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Homework Help: Napier's analogy

  1. Sep 14, 2010 #1
    1. The problem statement, all variables and given/known data

    In a triangle ABC, a=6 b=3 cos(A-B)=4/5. Find the angle C.

    2. Relevant equations



    3. The attempt at a solution

    here we need to find tan(A-B/2)
    I used the formula tan2x=2tanx/(1/tan^2x)
    and got 2 values of tan(A-B/2) as -3 and 1/3
    On what explanation do I reject one of them?
    -90<A-B/2 <90
    so tanA-B/2 can be both positive and negative.
    Please explain in detail
     
  2. jcsd
  3. Sep 14, 2010 #2

    LCKurtz

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    Using the following formula with [itex]\theta = A - B[/itex]

    [tex]\tan\frac \theta 2 = \frac {1-\cos(\theta)}{\sin(\theta)}[/tex]

    I get [itex]A - B = \pm 1/3[/itex]

    Check what this gives for C using Napier's identity and I think your question will be answered.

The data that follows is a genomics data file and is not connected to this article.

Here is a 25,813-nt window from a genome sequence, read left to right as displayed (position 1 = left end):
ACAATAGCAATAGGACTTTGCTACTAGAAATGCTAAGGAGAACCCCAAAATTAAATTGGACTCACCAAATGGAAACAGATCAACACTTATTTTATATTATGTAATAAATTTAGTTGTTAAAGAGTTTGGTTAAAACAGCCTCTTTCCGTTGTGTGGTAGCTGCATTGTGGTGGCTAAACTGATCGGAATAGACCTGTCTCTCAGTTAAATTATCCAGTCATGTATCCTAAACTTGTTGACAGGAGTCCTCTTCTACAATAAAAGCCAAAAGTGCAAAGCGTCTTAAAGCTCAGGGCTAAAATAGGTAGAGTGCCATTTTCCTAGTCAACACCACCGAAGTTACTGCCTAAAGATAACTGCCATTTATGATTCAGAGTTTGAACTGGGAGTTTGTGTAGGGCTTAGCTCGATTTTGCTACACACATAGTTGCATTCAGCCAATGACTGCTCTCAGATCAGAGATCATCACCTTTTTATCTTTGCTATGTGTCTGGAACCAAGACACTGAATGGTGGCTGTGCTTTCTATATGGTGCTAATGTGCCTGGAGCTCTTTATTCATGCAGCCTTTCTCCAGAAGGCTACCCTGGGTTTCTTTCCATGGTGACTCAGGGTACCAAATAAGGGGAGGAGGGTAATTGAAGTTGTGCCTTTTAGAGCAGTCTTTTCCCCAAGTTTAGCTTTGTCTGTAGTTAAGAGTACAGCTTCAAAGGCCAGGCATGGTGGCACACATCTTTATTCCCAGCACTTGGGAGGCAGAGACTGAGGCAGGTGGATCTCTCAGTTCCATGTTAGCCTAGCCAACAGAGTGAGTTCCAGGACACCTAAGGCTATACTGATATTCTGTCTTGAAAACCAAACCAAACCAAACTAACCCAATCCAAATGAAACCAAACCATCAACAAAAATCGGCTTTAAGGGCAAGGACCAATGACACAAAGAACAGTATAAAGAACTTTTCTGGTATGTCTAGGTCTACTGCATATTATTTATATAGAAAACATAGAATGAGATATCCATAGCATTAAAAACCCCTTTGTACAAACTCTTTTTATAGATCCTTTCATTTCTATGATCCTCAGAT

4. Sep 14, 2010 #3
    I assume u mean tan(A-B/2) = +/- 1/3
    How did the negative sign come? You took two values for sin(theta) ?
    After solving I got c= -90 or c=90
    both can be correct
     
  5. Sep 14, 2010 #4

    LCKurtz

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    Yes.

    Yes

    A triangle with -90 degrees? I don't think so. And you can check, using the fact that it is a right triangle, that the numbers all work.
     
  6. Sep 14, 2010 #5
    Thanks
     
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